Transformers Foundation Report Questions Fairness, Feasibility of Science-Based Targets

The weather is no longer just a conversation starter. Climate is the conversation and a new report from The Transformers Foundation raises concerns about the fashion industry’s roadmap for achieving critical decarbonization and related climate goals.

Titled “Towards a Collective Approach: Rethinking Fashion’s Doomed Climate Strategy,” the report underscores the disconnect between Science Based Targets Initiative’s (SBTi) Science-Based Targets (SBTs) and feasibility.

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SBTi, which provides auditing and guidance on how to achieve carbon reduction goals, bases its framework on the Paris climate agreement edict that global warming must be limited to 1.5 degrees Celsius or less in order to curb negative impacts to the global ecology. Levi’s, Interloop and Everlane are among the companies that have set SBTs.

The report, written by Kim van der Weerd, Elizabeth Cline and Brooke Roberts-Islam, highlights the taxing responsibility that many brands place on their supply chain to finance renewable energy sources, lower-emission textiles innovation and other solutions to help meet their goals.

“This not only goes against industry platitudes and established international frameworks, including the Paris Agreement, about a need for equitable and just transition, but it also ensures GHG emissions mitigation will stall,” the report stated.

In a statement to Rivet, SBTi said it welcomes and values feedback from climate experts, civil society and other stakeholders, including in the Transformers Foundation report.

“Accuracy in the corporate climate ecosystem is vital to ensure widespread understanding and enable credible science-based action. We therefore want to make it clear that the SBTi’s criteria and requirements apply equally to all companies and financial institutions, without differentiating between suppliers and clients (or contractors). The initiative does, however, have a target validation route for small and medium-sized enterprises (SMEs) to make it easier for smaller, more resource-constrained organizations to set science-based targets,” SBTi stated.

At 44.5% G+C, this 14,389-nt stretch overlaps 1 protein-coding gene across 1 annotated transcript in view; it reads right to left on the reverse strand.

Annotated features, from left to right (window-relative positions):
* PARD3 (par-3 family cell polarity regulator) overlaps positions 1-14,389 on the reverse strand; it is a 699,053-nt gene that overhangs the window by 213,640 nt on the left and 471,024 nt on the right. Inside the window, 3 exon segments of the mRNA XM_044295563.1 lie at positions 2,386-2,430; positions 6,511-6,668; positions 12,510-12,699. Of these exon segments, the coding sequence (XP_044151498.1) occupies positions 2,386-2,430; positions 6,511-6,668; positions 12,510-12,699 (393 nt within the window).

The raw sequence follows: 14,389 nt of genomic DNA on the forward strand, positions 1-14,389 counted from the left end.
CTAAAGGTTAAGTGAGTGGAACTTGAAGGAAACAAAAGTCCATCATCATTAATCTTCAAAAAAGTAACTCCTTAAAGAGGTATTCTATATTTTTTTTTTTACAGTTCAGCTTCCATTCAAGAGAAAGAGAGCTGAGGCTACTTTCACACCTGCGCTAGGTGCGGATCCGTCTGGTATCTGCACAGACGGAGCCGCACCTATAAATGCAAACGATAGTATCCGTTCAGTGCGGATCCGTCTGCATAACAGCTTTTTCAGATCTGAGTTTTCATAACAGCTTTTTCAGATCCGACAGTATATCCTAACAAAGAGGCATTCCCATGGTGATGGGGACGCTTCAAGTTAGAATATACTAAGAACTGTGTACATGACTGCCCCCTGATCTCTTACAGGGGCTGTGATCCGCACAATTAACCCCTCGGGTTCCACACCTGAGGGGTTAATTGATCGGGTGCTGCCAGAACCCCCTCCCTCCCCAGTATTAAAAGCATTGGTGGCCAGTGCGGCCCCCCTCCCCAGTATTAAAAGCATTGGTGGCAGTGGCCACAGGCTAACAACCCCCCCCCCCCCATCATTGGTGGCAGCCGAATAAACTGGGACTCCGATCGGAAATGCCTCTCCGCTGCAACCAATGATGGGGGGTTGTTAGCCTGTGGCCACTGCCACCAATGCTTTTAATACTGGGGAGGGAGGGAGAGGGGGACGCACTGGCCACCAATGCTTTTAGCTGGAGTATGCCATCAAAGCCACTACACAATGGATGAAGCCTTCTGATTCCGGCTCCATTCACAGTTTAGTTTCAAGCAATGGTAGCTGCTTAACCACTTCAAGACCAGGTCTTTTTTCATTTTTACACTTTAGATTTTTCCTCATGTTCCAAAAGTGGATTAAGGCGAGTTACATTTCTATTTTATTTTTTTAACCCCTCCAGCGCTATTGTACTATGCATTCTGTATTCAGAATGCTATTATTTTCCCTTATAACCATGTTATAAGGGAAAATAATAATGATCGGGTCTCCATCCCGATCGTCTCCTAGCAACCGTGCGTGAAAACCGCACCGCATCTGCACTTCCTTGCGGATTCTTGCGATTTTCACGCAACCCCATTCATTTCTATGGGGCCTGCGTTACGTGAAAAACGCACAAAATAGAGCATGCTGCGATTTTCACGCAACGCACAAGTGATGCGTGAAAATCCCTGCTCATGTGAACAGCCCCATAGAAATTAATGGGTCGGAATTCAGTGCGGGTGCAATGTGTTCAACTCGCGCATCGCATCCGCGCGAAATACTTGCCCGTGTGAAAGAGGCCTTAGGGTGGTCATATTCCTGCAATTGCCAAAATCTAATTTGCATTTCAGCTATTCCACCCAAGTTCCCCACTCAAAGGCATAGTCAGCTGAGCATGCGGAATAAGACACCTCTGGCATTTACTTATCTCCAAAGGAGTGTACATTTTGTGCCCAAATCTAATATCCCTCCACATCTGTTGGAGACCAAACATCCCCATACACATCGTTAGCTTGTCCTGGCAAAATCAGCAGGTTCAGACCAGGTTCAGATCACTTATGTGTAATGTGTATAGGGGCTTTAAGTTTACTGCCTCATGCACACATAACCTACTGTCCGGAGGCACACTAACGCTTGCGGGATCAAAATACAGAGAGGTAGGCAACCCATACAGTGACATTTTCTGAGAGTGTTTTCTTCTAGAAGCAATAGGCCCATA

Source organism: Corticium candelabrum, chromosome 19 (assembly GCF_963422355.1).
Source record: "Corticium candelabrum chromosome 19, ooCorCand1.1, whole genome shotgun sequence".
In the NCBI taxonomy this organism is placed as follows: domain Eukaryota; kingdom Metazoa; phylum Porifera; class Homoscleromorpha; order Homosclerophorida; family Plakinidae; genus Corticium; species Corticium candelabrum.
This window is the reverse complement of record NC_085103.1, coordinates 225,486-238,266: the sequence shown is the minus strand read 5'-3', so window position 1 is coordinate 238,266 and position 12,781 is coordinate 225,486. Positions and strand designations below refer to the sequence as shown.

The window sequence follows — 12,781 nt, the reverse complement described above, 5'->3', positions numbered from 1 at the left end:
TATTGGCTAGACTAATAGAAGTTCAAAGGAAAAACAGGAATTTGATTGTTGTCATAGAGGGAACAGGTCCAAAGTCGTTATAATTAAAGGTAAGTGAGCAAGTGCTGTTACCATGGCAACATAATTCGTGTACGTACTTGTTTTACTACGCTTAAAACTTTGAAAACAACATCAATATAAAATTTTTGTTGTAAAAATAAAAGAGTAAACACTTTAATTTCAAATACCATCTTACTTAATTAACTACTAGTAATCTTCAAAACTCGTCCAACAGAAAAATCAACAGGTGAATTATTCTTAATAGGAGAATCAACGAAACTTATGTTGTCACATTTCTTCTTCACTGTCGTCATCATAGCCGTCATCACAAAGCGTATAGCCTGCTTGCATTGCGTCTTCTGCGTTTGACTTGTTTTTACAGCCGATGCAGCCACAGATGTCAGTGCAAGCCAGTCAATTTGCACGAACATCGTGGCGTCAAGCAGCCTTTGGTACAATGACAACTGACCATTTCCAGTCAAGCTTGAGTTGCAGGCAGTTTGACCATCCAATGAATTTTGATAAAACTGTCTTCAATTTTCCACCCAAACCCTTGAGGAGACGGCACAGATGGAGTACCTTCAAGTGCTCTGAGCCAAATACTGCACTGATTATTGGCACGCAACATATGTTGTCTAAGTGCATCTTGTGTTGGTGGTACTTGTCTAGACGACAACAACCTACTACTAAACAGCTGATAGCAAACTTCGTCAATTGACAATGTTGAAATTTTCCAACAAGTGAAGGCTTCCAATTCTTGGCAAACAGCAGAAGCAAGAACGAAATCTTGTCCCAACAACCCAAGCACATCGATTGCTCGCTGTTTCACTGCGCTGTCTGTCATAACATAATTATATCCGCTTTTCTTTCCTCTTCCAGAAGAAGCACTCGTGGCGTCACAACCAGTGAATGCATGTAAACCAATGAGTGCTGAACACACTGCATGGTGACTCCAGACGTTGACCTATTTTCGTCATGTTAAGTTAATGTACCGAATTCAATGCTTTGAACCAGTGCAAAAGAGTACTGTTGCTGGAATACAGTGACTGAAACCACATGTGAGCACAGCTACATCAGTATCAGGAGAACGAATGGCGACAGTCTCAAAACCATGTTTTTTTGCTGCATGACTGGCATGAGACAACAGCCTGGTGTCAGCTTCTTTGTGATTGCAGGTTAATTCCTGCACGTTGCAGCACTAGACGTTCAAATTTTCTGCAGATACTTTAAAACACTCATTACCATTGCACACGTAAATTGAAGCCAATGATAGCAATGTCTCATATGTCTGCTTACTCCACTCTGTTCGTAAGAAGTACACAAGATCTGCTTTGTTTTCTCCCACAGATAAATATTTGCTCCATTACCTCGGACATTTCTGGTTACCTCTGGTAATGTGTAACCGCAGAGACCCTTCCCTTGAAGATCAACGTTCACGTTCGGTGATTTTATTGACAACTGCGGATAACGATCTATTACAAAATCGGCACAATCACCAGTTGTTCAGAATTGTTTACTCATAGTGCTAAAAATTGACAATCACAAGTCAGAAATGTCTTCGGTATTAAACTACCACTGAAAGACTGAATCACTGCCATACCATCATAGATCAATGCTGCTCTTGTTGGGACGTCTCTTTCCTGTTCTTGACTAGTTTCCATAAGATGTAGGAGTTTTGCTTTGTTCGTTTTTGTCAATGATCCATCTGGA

SBTi added that emissions in a company’s supply chain are on average 11 times higher than those from operations, and that it has a supplier engagement guidance to support businesses to address supply chain emissions in a “more structured manner.”

The report argues that SBTs have “institutionalized the logic that the work of decarbonizing fashion is the supply chain’s responsibility.” Transformers found that “who pays” for decarbonization is rarely discussed between brands and suppliers—that it is implied that manufacturers will absorb costs while brands operate business as usual. Several suppliers who contributed to the report expressed frustration that brands and retailers are neither willing to share costs to decarbonize nor pay a higher price for products with lower GHG.

The report points out that three key pieces of legislation—EU Directive on Corporate Sustainability Due Diligence, EU Corporate Sustainability Reporting Directive and The New York Fashion Sustainability and Social Accountability Act—use SBTs as a tool to reduce emissions or to demonstrate climate change action, compounding pressure on the supply chain. Additionally, they all fail to ensure that the “responsibility of financing decarbonization is collective and equitable relative to the margins of each step in the chain.”

Without support from brands or governments, suppliers look else wear for funding to finance decarbonization projects. However, the amount of capital available to the denim supply chain is insufficient, not to mention the projects can be a hard sell.

Decarbonization efforts don’t generate immediate returns, and in some cases, there’s no financial gain to speak of. In the report, Transformers urges the apparel industry “to stop perpetuating the idea that reducing GHG emissions always, or even often, leads to cost savings and returns” and to develop realistic strategies to support projects without a return on investment.

One way to do this is to allow suppliers to lead decarbonization conversations. According to the report, it’s “time to let go of the belief that brands and retailers must be the ones to direct change through a directive, top-down approach” and to pivot from an “I” to a “we” mindset. Suppliers also need localized decarbonization roadmaps that factor in the accessibility of renewable energy sources and the availability of expertise in their region. SBTs are not one-size-fits-all.

“While such a collective plan may seem daunting, we think it’s the key to unlocking and unleashing climate action,” the report concludes. “We also predict that the demands of climate action (and new laws mandating evidence of mitigation) will not only open the door for such a pivot but make it necessary to move away from the individual company-level approach.”